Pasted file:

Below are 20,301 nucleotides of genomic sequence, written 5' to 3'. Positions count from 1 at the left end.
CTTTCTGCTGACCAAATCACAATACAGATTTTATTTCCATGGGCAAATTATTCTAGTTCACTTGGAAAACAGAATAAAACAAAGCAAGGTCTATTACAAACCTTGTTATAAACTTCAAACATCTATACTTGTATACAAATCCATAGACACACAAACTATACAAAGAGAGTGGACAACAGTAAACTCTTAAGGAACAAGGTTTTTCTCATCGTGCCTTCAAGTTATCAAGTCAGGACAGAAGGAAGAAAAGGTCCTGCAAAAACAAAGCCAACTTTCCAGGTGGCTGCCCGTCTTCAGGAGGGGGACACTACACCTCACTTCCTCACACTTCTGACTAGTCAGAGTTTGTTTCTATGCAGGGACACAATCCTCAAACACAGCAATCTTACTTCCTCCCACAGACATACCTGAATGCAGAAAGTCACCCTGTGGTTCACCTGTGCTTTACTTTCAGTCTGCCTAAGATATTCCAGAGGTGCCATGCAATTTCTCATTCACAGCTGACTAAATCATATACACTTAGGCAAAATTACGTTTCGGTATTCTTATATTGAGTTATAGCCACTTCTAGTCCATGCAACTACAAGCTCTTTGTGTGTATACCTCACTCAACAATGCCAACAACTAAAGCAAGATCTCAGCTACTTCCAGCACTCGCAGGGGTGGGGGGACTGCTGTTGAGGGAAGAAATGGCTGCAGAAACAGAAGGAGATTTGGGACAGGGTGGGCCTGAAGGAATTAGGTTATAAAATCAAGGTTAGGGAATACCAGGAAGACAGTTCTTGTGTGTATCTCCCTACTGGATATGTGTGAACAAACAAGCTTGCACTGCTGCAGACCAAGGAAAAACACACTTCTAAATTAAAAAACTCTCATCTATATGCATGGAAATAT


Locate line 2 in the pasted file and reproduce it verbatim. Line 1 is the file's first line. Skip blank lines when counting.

CTTTCTGCTGACCAAATCACAATACAGATTTTATTTCCATGGGCAAATTATTCTAGTTCACTTGGAAAACAGAATAAAACAAAGCAAGGTCTATTACAAACCTTGTTATAAACTTCAAACATCTATACTTGTATACAAATCCATAGACACACAAACTATACAAAGAGAGTGGACAACAGTAAACTCTTAAGGAACAAGGTTTTTCTCATCGTGCCTTCAAGTTATCAAGTCAGGACAGAAGGAAGAAAAGGTCCTGCAAAAACAAAGCCAACTTTCCAGGTGGCTGCCCGTCTTCAGGAGGGGGACACTACACCTCACTTCCTCACACTTCTGACTAGTCAGAGTTTGTTTCTATGCAGGGACACAATCCTCAAACACAGCAATCTTACTTCCTCCCACAGACATACCTGAATGCAGAAAGTCACCCTGTGGTTCACCTGTGCTTTACTTTCAGTCTGCCTAAGATATTCCAGAGGTGCCATGCAATTTCTCATTCACAGCTGACTAAATCATATACACTTAGGCAAAATTACGTTTCGGTATTCTTATATTGAGTTATAGCCACTTCTAGTCCATGCAACTACAAGCTCTTTGTGTGTATACCTCACTCAACAATGCCAACAACTAAAGCAAGATCTCAGCTACTTCCAGCACTCGCAGGGGTGGGGGGACTGCTGTTGAGGGAAGAAATGGCTGCAGAAACAGAAGGAGATTTGGGACAGGGTGGGCCTGAAGGAATTAGGTTATAAAATCAAGGTTAGGGAATACCAGGAAGACAGTTCTTGTGTGTATCTCCCTACTGGATATGTGTGAACAAACAAGCTTGCACTGCTGCAGACCAAGGAAAAACACACTTCTAAATTAAAAAACTCTCATCTATATGCATGGAAATAT